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I'm trying to make a logger which logs to std::cout and to a file. This is my class:

.h file:

class ProblemsManager {
        (...)
private:
        (...)

    class logger {
    private: 
        std::ofstream fileStream;
        static const std::string LOG_PATH;
    public: 
        logger();
        ~logger();


    template<class T> 
    friend logger & operator<<(logger &log, const T & bytes) {
        log.fileStream<<bytes;
        std::cout<<bytes;
        return log;
    }
    };
};

.cpp file

(...)
const std::string ProblemsManager::logger::LOG_PATH = "F:\\Dropbox\\workspace - Visual Studio\\PEuler\\PEuler\\PEuler.log";

ProblemsManager::logger::logger() : fileStream(LOG_PATH,std::ofstream::out) {}
ProblemsManager::logger::~logger() {}

Then if I try to do:

ProblemsManager::logger log;
log<<"test";

I get:

1>f:\dropbox\workspace - visual studio\peuler\peuler\problemsmanager.cpp(47): error C3767: '<<': candidate function(s) not accessible 1> could be the friend function at 'f:\dropbox\workspace - visual studio\peuler\peuler\problemsmanager.h(37)' : '<<' [may be found via argument-dependent lookup]

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It's interesting that your template functions have their definitions separated from their declarations; I thought this wasn't possible because every file that needs to use the templated definitions can't generate them from just the declaration (since the definitions themselves are in a wholly different cpp file). I'm surprised it even compiles o.O –  Aggieboy Aug 1 '13 at 21:11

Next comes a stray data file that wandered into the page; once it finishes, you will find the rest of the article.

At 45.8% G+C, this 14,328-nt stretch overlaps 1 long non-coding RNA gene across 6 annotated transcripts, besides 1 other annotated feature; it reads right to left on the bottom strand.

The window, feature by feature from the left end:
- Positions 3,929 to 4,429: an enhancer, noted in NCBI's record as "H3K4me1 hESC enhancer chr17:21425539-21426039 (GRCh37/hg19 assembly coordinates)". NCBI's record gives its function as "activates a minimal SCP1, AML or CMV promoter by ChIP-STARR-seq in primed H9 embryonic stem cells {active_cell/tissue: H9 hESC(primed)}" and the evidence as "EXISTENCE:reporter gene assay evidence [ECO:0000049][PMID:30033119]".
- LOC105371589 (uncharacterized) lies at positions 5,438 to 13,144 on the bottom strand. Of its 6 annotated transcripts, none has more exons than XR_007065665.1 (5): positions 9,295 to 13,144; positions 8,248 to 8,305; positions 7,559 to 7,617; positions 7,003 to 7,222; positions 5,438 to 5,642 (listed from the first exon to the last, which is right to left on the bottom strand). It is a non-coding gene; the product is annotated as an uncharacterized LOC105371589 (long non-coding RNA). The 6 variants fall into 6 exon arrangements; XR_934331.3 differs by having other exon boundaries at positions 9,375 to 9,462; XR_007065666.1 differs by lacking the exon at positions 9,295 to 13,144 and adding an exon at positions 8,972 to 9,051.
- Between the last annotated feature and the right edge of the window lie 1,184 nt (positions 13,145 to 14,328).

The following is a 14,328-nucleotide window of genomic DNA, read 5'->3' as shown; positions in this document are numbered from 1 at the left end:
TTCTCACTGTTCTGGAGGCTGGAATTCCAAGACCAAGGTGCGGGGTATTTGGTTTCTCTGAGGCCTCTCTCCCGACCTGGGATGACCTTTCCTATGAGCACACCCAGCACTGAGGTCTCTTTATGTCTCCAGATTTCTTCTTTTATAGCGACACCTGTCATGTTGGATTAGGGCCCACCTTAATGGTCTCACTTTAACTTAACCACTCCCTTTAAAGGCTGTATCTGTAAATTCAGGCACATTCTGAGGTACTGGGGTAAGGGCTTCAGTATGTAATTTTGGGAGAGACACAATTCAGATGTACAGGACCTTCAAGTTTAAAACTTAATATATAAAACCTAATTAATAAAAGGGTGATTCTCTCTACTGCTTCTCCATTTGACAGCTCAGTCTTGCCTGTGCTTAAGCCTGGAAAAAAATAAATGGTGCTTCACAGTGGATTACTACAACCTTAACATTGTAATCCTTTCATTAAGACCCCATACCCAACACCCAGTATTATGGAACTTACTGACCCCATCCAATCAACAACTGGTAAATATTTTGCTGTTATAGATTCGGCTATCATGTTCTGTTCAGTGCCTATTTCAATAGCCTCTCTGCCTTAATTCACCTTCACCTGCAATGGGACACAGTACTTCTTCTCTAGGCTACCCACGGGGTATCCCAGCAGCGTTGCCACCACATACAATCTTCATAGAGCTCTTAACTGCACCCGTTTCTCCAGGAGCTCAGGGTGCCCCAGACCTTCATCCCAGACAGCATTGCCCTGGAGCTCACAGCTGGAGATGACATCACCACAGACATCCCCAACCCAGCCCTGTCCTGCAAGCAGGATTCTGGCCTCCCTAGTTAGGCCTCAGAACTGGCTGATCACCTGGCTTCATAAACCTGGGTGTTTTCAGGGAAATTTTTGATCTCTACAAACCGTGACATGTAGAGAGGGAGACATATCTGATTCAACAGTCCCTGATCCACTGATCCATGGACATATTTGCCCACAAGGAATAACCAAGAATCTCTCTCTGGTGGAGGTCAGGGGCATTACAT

Is the logger type private to the enclosing type ProblemsManager? –  David Rodríguez - dribeas Aug 1 '13 at 21:13
    
Yes, it is private. –  Trollkemada Aug 1 '13 at 21:14
    
@Aggieboy: It does not compile (that is why he is asking), but what you are concerned with would be a linker error. –  David Rodríguez - dribeas Aug 1 '13 at 21:14
    
@DavidRodríguez-dribeas Aha I see! I was confused as to why that wasn't the compiler error, but it makes sense that it would be a linker error afterwards. –  Aggieboy Aug 1 '13 at 21:16

3 Answers 3

up vote 3 down vote accepted

There are a couple of issues with your templates, the first is that both differ only on the reference, and that will cause issues. You only want one (that reads and does not write to the argument):

    template<class T> 
    friend logger & operator<<(logger& log, const T & bytes);
    //                                      ^^^^^

Now the second problem is that the templates should be defined somewhere where the compiler can see it when generating the instantiation. That basically means that the definition must be in the header, not in the .cpp file. [*]

Beyond that, since the logger type is private to ProblemsManager, you cannot access it from the namespace level, so you will have issues defining the free function, since it cannot access the nested type. The options would be making the type public, making the function also a friend of ProblemsManager, or as I would recommend, just define the template inline inside the class definition:

class ProblemsManager {
private:
    class logger {